[time-nuts] 50/60 Hz clocks
paulswedb at gmail.com
Mon Mar 21 01:56:18 UTC 2011
Speaking of dds the ad5932 can do this also 10 MC in and 60.20069122 out
Change 1 bit and you get 59.6046448 it would be quite easy to bounce back
and fourth between the two frequencies like the power company does over
time. Thats a small 16 pin chip for a few $. Plus a small pic to make it do
what you might want.
It could also use any number of other ref clock frequencies1, 5, 15, 20, 50
MC and even ones that aren't sensible to drive the chip.
You can take the square wave out or a true sine wave or a triangle if
On Sun, Mar 20, 2011 at 7:22 PM, Magnus Danielson <
magnus at rubidium.dyndns.org> wrote:
> On 03/21/2011 12:10 AM, Hal Murray wrote:
>> If the plan is to drive a mechanical clock, I assume long term stability
>>> more important than phase noise. Many small microcontrollers (I use
>>> from Silabs) have a built-in PLL that can be set to run at 15 MHz from an
>>> external 10 MHz reference (applied to the external oscillator input), and
>>> use the program space to implement a divider that will give you exactly
>>> Hz. That is a one chip solution. The processor will accept the sinewave
>>> the reference oscillator without extra shaping circuit.
>> In case your favorite chip doesn't have a PLL... You can run directly
>> from a
>> 10 MHz clock as long as you can tolerate a bit more phase noise and/or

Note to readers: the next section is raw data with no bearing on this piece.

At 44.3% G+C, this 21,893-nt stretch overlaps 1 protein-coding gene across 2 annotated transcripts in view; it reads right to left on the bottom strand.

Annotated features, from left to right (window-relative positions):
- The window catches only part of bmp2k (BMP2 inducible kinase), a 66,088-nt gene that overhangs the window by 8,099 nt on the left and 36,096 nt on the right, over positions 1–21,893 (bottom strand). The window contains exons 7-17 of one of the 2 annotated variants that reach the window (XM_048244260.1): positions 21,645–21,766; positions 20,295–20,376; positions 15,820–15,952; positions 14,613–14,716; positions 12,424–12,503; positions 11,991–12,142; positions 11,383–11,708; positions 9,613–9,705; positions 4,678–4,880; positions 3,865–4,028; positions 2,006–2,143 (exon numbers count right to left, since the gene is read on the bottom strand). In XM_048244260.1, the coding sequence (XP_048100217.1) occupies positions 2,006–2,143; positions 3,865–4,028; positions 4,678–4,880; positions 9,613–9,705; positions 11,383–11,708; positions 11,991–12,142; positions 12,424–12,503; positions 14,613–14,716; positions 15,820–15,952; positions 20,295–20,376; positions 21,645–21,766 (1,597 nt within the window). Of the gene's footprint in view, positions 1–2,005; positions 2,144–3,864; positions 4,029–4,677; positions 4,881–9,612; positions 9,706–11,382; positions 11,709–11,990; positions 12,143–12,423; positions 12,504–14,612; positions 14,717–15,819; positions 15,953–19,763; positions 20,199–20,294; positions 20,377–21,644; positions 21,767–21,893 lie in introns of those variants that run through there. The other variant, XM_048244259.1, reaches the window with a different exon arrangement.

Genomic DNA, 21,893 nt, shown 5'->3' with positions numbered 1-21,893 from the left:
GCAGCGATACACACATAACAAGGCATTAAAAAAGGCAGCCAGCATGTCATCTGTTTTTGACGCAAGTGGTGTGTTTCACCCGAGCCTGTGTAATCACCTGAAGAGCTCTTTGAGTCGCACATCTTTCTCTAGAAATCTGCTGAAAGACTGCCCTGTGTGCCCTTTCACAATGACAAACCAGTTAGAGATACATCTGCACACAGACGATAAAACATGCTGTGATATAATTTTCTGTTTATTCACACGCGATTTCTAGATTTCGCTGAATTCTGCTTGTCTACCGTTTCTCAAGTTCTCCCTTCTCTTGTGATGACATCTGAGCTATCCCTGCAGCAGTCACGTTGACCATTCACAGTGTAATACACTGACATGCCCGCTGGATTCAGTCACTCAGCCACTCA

>> The software just gets a bit more complicated. Instead of dividing by N,
>> has to mix delays of N and N+1 in the right ratio.
>> You can also do it with a DDS in a FPGA. The trick is to use a decimal
>> rather than a binary adder. 60/10000000 in binary isn't a clean fraction
>> the clock will drift slightly.
>> [This should be simple, but I'm not sure I've got it right.]
>> On the other hand, if you use a 64 bit binary adder, that's 16*2^30*2^30
>> 16*1E9*1E9 or 16E18. Call it 1E19. We are clocking at 10E7 Hz, so (worst
>> case) the counter will be off by a full cycle every 1E12 seconds.
>> There are 3E9 seconds per century. So after a century, the clock would be
>> off by 3E-3 cycles or 50 microseconds.
> On the other hand, it would not be difficult to make a DDS which hit
> 60/10000000 exactly. Reducing it by 20 on each side you get 3/500000 so a 19
> bit accumulator (mod 500000) incrementing with 3 on every 100 ns period
> would do it. A LUT for sine would be possible. Playing a few tricks with the
> LUT table (realizing that the LUT would be walked through three times with
> three different start-alignments) converts it into a LUT of the same size
> and a increment by one or decrement by one counter modulus 500000. A
> decrement by one counter allows wrap-around loading with 499999 easy. CPLD
> or CMOS/TTL implementations would be trivial for the counter. The LUT will
> be large...
> time-nuts mailing list -- time-nuts at febo.com
> To unsubscribe, go to
> and follow the instructions there.
More information about the time-nuts